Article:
The relativity of space and time and the curvature of space-time do not affect our daily lives. The high velocities and huge concentrations of matter, needed to manifest the effects of relativity, are found only in outer space on the scale of planets, stars, and galaxies. Our own Milky Way galaxy is a mere speck, 100,000 light years across, in a universe that spans ten billion light years. Though astronomers have studied this outer space with telescopes for hundreds of years, the modern space age began only in 1957 when the Soviet Union put the first artificial satellite, Sputnik 1, into orbit around the earth. At present, there are hundreds of satellites in orbit gathering information from distant stars, free of the distorting effect of the earth's atmosphere. Even though no manned spacecraft has landed on other worlds since the Apollo moon landings, several space probes, such as the Voyager 2 and the Magellan, have sent back photographs and information from the moon and from other planets in the solar system. There are many questions to be answered and much to be achieved in the exploration of space. The Hubble telescope, repaired in space in 1993, has sent back data that has raised new questions about the age, origin, and nature of the universe.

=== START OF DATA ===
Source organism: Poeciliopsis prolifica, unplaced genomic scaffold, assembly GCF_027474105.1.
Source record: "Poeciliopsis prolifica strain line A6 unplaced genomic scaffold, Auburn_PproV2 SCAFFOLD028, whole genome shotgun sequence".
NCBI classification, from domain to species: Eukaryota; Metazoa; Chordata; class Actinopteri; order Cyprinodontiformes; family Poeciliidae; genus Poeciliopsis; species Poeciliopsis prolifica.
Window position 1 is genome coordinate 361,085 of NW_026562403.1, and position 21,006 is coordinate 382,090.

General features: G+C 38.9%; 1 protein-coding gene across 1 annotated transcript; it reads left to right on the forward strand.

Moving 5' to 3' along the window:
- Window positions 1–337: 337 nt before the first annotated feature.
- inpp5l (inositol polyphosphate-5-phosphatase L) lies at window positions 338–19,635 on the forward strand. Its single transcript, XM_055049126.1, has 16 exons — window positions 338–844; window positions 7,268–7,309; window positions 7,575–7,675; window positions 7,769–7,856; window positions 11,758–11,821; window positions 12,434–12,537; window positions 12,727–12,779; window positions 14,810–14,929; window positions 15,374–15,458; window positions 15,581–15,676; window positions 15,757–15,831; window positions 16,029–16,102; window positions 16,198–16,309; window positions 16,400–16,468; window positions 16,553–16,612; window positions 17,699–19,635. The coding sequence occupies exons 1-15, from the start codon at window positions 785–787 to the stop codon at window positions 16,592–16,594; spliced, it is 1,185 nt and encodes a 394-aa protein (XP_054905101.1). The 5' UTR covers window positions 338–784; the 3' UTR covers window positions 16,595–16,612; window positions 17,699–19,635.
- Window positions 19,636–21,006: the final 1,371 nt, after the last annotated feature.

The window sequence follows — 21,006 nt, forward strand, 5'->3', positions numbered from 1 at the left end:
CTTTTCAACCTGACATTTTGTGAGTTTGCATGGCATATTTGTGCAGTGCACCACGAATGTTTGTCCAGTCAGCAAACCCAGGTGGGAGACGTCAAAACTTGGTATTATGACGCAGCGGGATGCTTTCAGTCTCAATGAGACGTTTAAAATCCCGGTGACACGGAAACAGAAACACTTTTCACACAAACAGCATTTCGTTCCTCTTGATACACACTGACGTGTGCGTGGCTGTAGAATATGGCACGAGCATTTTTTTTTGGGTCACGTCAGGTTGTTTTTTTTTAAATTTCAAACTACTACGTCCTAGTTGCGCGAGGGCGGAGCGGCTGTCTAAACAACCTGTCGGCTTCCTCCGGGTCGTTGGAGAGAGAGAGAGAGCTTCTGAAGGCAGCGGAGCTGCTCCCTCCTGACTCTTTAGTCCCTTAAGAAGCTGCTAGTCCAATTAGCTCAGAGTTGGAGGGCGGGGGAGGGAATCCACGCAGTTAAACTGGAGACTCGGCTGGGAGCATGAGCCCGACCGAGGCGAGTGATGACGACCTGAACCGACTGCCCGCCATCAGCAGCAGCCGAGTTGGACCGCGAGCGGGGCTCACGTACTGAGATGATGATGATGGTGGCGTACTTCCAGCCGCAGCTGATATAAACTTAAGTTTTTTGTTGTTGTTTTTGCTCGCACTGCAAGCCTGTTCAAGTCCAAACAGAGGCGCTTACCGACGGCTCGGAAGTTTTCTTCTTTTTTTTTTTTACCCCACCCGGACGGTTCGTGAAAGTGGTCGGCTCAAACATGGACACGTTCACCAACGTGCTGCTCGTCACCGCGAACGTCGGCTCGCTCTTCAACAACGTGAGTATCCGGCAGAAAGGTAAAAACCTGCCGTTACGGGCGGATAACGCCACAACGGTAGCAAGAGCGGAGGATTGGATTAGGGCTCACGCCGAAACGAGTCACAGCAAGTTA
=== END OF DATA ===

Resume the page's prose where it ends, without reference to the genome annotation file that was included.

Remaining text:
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Malin, M.C., and K.S. Edgett. "Evidence for Recent Groundwater Seepage and Surface Runoff on Mars." Science no. 288 (2000): 2330-2335.

Sreela Datta


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Big bang theory